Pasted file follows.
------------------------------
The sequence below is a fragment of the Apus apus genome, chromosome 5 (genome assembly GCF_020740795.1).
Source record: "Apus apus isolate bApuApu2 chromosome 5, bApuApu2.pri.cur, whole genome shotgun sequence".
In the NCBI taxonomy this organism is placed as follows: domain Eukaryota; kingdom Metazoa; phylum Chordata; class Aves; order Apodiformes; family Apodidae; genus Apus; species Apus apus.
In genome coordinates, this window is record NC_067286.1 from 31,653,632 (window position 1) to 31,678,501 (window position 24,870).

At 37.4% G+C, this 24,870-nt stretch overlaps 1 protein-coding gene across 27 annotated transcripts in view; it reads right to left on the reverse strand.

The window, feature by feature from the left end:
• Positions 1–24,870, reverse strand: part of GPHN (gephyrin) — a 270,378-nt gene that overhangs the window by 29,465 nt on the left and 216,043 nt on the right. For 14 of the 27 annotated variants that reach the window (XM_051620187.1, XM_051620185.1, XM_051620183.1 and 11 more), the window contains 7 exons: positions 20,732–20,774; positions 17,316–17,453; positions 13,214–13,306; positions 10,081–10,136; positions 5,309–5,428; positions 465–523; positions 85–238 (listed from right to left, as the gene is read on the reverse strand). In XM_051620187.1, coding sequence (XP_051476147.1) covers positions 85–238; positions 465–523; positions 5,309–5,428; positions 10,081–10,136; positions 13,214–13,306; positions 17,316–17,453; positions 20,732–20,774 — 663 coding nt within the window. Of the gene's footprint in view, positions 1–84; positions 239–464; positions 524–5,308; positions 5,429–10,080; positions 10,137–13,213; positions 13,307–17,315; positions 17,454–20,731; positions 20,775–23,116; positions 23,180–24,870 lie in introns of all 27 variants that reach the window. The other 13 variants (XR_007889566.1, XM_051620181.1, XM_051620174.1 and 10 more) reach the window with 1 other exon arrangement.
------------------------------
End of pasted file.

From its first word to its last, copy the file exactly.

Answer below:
The sequence below is a fragment of the Apus apus genome, chromosome 5 (genome assembly GCF_020740795.1).
Source record: "Apus apus isolate bApuApu2 chromosome 5, bApuApu2.pri.cur, whole genome shotgun sequence".
In the NCBI taxonomy this organism is placed as follows: domain Eukaryota; kingdom Metazoa; phylum Chordata; class Aves; order Apodiformes; family Apodidae; genus Apus; species Apus apus.
In genome coordinates, this window is record NC_067286.1 from 31,653,632 (window position 1) to 31,678,501 (window position 24,870).

At 37.4% G+C, this 24,870-nt stretch overlaps 1 protein-coding gene across 27 annotated transcripts in view; it reads right to left on the reverse strand.

The window, feature by feature from the left end:
• Positions 1–24,870, reverse strand: part of GPHN (gephyrin) — a 270,378-nt gene that overhangs the window by 29,465 nt on the left and 216,043 nt on the right. For 14 of the 27 annotated variants that reach the window (XM_051620187.1, XM_051620185.1, XM_051620183.1 and 11 more), the window contains 7 exons: positions 20,732–20,774; positions 17,316–17,453; positions 13,214–13,306; positions 10,081–10,136; positions 5,309–5,428; positions 465–523; positions 85–238 (listed from right to left, as the gene is read on the reverse strand). In XM_051620187.1, coding sequence (XP_051476147.1) covers positions 85–238; positions 465–523; positions 5,309–5,428; positions 10,081–10,136; positions 13,214–13,306; positions 17,316–17,453; positions 20,732–20,774 — 663 coding nt within the window. Of the gene's footprint in view, positions 1–84; positions 239–464; positions 524–5,308; positions 5,429–10,080; positions 10,137–13,213; positions 13,307–17,315; positions 17,454–20,731; positions 20,775–23,116; positions 23,180–24,870 lie in introns of all 27 variants that reach the window. The other 13 variants (XR_007889566.1, XM_051620181.1, XM_051620174.1 and 10 more) reach the window with 1 other exon arrangement.